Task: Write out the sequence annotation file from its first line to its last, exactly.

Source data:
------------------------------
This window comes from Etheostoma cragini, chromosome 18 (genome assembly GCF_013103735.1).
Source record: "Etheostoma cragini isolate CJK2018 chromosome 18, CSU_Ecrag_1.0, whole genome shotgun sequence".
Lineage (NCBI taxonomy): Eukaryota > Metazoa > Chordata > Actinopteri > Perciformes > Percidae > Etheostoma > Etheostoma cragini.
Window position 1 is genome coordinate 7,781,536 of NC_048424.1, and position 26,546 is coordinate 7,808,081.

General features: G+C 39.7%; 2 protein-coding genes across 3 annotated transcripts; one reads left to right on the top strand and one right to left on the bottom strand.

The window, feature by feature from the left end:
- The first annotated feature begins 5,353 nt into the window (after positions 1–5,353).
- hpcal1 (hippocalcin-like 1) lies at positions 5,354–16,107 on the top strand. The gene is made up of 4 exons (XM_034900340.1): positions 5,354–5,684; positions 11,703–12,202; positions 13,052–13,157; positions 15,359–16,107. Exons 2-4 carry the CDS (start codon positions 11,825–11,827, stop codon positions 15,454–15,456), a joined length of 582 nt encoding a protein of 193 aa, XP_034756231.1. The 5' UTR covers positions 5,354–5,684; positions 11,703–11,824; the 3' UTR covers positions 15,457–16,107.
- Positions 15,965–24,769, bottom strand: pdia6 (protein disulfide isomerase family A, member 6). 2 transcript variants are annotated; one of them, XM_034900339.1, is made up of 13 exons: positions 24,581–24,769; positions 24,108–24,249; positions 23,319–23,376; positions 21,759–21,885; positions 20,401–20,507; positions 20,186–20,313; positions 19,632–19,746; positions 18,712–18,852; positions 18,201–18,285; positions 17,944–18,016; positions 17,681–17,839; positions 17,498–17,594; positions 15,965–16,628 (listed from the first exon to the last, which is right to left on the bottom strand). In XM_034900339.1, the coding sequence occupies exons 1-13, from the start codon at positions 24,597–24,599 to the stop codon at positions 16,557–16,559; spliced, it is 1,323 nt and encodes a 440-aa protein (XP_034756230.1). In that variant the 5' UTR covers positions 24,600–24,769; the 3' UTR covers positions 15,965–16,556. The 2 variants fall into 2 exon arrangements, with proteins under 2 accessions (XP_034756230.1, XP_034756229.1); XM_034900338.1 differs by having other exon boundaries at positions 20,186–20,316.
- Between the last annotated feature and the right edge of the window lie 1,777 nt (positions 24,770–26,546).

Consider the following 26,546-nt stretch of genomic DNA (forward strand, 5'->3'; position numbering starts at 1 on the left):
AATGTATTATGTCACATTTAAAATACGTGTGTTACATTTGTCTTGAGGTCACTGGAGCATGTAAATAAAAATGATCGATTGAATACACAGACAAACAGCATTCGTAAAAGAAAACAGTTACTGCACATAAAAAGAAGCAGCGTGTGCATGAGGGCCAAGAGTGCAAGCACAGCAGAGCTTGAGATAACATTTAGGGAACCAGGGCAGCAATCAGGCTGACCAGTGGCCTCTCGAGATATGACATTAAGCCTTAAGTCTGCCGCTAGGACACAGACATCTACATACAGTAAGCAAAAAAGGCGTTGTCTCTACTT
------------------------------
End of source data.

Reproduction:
This window comes from Etheostoma cragini, chromosome 18 (genome assembly GCF_013103735.1).
Source record: "Etheostoma cragini isolate CJK2018 chromosome 18, CSU_Ecrag_1.0, whole genome shotgun sequence".
Lineage (NCBI taxonomy): Eukaryota > Metazoa > Chordata > Actinopteri > Perciformes > Percidae > Etheostoma > Etheostoma cragini.
Window position 1 is genome coordinate 7,781,536 of NC_048424.1, and position 26,546 is coordinate 7,808,081.

General features: G+C 39.7%; 2 protein-coding genes across 3 annotated transcripts; one reads left to right on the top strand and one right to left on the bottom strand.

The window, feature by feature from the left end:
- The first annotated feature begins 5,353 nt into the window (after positions 1–5,353).
- hpcal1 (hippocalcin-like 1) lies at positions 5,354–16,107 on the top strand. The gene is made up of 4 exons (XM_034900340.1): positions 5,354–5,684; positions 11,703–12,202; positions 13,052–13,157; positions 15,359–16,107. Exons 2-4 carry the CDS (start codon positions 11,825–11,827, stop codon positions 15,454–15,456), a joined length of 582 nt encoding a protein of 193 aa, XP_034756231.1. The 5' UTR covers positions 5,354–5,684; positions 11,703–11,824; the 3' UTR covers positions 15,457–16,107.
- Positions 15,965–24,769, bottom strand: pdia6 (protein disulfide isomerase family A, member 6). 2 transcript variants are annotated; one of them, XM_034900339.1, is made up of 13 exons: positions 24,581–24,769; positions 24,108–24,249; positions 23,319–23,376; positions 21,759–21,885; positions 20,401–20,507; positions 20,186–20,313; positions 19,632–19,746; positions 18,712–18,852; positions 18,201–18,285; positions 17,944–18,016; positions 17,681–17,839; positions 17,498–17,594; positions 15,965–16,628 (listed from the first exon to the last, which is right to left on the bottom strand). In XM_034900339.1, the coding sequence occupies exons 1-13, from the start codon at positions 24,597–24,599 to the stop codon at positions 16,557–16,559; spliced, it is 1,323 nt and encodes a 440-aa protein (XP_034756230.1). In that variant the 5' UTR covers positions 24,600–24,769; the 3' UTR covers positions 15,965–16,556. The 2 variants fall into 2 exon arrangements, with proteins under 2 accessions (XP_034756230.1, XP_034756229.1); XM_034900338.1 differs by having other exon boundaries at positions 20,186–20,316.
- Between the last annotated feature and the right edge of the window lie 1,777 nt (positions 24,770–26,546).

Consider the following 26,546-nt stretch of genomic DNA (forward strand, 5'->3'; position numbering starts at 1 on the left):
AATGTATTATGTCACATTTAAAATACGTGTGTTACATTTGTCTTGAGGTCACTGGAGCATGTAAATAAAAATGATCGATTGAATACACAGACAAACAGCATTCGTAAAAGAAAACAGTTACTGCACATAAAAAGAAGCAGCGTGTGCATGAGGGCCAAGAGTGCAAGCACAGCAGAGCTTGAGATAACATTTAGGGAACCAGGGCAGCAATCAGGCTGACCAGTGGCCTCTCGAGATATGACATTAAGCCTTAAGTCTGCCGCTAGGACACAGACATCTACATACAGTAAGCAAAAAAGGCGTTGTCTCTACTT